Neelakantan stepped back from all the other projects he was involved in -- his television serials and a book that was almost ready.
"This was Baahubali after all," he says, much like a fanboy.
He populated Mahishmati with 40 new characters, including a very young Sivagami and a very young Katappa.
He made one an orphan and gave the other a father and a brother.
He created a new vocabulary using the languages he speaks -- Malayalam, Tamil, Kannada and Sanskrit.
And he made Sivagami hate Mahishmati.
"Otherwise what is the story? Sivagami loves Mahishmati? There is no story in that. I have to write 2,500 pages (in the three-part series)."
So the Sivagami in Book 1 (left) wants to destroy Mahismati; she just does not know how... yet.
"She does not know whether her father, who was sentenced to die by the king, is right, or whether the king was actually right. She just knows it is the king, and his kingdom, who have destroyed her happiness so they, in turn, must be destroyed. So she reaches a position of power for which she might have to pay a big price."
Thus, in The Rise Of Sivagami, begins "her journey from somebody who wants to destroy Mahishmati to someone who becomes almost the mother goddess of Mahishmati."
It's not an easy journey that Neelkantan has plotted for her.
Or, for that matter, for Katappa.
In fact, it has not been an easy journey for Neelkantan either, for the boundaries within which he had to create his story in had already been set, and loved -- if one goes by box office figures -- by millions of Indians.
"Everyone knows how the story will end," he says. "That can't change. Nor can the basic nature of the characters, be it Sivagami or Katappa or Bijjala Deva."
"Katappa has to behave in the way he behaves in the film. Sivagami can only end up as a strong woman. My challenge is to make the journey till that end as interesting as possible."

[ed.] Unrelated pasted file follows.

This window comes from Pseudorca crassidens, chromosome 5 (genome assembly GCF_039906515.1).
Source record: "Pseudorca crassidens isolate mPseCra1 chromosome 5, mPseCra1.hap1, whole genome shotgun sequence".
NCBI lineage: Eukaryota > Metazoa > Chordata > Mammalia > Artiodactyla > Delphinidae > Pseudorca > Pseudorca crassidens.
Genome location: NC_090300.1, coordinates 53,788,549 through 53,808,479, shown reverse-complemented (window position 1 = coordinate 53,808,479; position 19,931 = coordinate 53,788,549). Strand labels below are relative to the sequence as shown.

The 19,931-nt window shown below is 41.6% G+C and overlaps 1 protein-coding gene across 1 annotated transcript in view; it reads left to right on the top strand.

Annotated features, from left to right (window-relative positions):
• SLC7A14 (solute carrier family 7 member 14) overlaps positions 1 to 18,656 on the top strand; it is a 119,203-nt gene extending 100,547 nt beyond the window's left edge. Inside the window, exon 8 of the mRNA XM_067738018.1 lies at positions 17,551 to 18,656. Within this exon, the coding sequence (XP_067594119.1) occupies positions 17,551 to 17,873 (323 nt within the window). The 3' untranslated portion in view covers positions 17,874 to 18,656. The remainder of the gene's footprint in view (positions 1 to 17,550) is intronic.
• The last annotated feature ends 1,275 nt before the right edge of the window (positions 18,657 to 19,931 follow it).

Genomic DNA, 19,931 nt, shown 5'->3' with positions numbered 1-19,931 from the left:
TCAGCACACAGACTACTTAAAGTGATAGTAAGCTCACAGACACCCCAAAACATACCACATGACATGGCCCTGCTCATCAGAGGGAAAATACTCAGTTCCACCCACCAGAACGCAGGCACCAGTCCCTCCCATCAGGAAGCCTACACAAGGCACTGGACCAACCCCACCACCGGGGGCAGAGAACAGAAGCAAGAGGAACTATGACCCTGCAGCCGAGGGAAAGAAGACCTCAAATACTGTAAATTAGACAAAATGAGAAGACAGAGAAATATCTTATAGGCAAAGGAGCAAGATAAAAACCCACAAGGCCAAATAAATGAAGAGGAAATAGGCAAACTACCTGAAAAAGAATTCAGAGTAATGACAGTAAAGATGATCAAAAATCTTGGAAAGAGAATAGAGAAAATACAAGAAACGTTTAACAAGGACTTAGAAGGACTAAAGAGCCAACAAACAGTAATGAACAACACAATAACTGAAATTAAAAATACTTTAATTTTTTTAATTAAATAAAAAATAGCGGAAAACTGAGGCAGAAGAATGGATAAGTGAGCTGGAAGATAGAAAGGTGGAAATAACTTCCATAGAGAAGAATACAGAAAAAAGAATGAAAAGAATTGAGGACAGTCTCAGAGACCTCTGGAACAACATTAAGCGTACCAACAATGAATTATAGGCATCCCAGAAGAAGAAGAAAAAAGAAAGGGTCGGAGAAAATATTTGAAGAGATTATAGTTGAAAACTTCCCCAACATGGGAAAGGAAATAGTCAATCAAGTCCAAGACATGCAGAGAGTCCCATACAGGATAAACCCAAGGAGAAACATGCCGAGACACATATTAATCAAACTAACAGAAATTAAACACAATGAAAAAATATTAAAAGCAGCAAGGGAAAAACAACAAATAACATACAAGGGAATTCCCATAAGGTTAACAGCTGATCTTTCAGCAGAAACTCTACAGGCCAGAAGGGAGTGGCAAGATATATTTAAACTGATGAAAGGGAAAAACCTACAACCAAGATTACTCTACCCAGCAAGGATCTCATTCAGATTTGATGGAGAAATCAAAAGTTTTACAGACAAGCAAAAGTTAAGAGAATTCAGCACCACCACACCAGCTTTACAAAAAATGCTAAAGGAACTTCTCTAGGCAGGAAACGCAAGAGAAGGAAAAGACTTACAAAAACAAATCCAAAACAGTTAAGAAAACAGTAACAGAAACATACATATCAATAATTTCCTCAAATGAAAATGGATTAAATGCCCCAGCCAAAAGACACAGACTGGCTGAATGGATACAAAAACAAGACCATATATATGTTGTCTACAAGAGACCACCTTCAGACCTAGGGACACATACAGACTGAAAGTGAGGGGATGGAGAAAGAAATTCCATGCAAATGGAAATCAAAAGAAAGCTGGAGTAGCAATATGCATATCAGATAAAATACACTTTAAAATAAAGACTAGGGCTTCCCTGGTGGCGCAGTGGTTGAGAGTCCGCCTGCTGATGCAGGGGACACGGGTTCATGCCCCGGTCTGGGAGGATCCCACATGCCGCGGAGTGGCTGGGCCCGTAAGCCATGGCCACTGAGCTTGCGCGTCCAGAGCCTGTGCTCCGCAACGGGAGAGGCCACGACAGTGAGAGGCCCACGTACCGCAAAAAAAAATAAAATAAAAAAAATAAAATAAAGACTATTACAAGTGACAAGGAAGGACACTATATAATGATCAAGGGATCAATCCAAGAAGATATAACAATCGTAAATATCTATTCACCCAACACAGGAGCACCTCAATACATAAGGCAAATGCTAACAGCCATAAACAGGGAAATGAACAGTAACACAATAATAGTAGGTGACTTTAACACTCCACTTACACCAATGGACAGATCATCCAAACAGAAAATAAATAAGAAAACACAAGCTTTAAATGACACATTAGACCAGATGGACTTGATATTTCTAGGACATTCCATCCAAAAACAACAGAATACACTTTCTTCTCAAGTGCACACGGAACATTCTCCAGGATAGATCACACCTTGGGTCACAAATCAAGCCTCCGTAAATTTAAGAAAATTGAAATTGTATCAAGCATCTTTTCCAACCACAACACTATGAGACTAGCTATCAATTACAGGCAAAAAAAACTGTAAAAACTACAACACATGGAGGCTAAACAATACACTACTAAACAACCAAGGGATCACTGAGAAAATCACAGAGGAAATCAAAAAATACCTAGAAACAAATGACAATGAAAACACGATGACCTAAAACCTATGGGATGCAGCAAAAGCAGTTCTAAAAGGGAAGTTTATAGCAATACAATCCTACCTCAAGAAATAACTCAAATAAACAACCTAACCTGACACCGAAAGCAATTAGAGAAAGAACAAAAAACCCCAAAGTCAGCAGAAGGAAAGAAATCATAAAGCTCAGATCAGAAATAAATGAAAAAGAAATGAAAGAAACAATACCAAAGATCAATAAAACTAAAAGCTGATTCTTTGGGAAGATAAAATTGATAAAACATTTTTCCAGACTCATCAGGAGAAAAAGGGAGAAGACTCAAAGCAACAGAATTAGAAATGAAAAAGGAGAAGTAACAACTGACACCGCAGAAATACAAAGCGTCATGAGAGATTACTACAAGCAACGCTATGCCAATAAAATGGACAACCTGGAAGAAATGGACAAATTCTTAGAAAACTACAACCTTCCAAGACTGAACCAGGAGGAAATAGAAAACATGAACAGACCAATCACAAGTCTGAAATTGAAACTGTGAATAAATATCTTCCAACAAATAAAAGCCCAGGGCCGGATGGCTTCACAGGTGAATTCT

"As a writer, I write without constraints. Writing within preset boundaries was a great learning for me.">/p>
The second book in the series is scheduled to release in the last quarter of the year, while the final one is expected to release mid-next year.
And that is just the beginning of their journey.
For this trilogy is the foundation for an international television series, part of Rajamouli's plan to increase the longevity of the popular characters he has created.
"Rajamouli Sir wants to take it beyond India," says Neelkantan.
"So it will be in English, and in Indian languages. The channel is yet to be decided -- it could be on Amazon or Netflix or HBO."
In the meanwhile, two more books need to be written.
The pressure, he says, is tremendous. And not from "Rajamouli Sir."
His earlier books -- Asura: Tale of the Vanquished, Ajaya: Roll of the Dice and Ajaya: Rise of Kali -- were "highly successful".
There was his fan base. "They have a certain expectation from my books, but I could not write this book only for them. The Rise Of Sivagami had to go beyond that. It had to cater to all kinds of readers without compromising on the quality of the writing."
The Rise Of Sivagami had to lend itself to television -- that was part of the brief. "So the writing had to be visual. The story had to move quickly. You cannot hide behind lyrical prose. It needed complexity but it had to be told in a simple manner."
More importantly, it had to match the "film's grandeur."
Most importantly, his children finally "excited about what Appa is doing. Otherwise, writing is just Appa's routine job."
As a writer, as a creator of worlds, how does he analyse Baahubali's spectacular success?
Why did people succumb to the experience that S S Rajamouli offered through Baahubali?
"Baahubali is a simple, Amar Chitra Katha kind of story, that has been spectacularly told," says Neelkantan.
"It is a very difficult balance to achieve. There are many writers who can write complicated stories that will appeal only to a small set of people. The truth is: All great stories are simple stories. What is important is how you tell them."
He has taken the first step. The first book is out and "Rajamouli Sir loved it."
And that's left Neelkantan terrified.
"The next book has to be pacier. As for the third book, I don't know what I will write and how it will tie into the movie..."
And then, he smiles. Leaving you to wonder...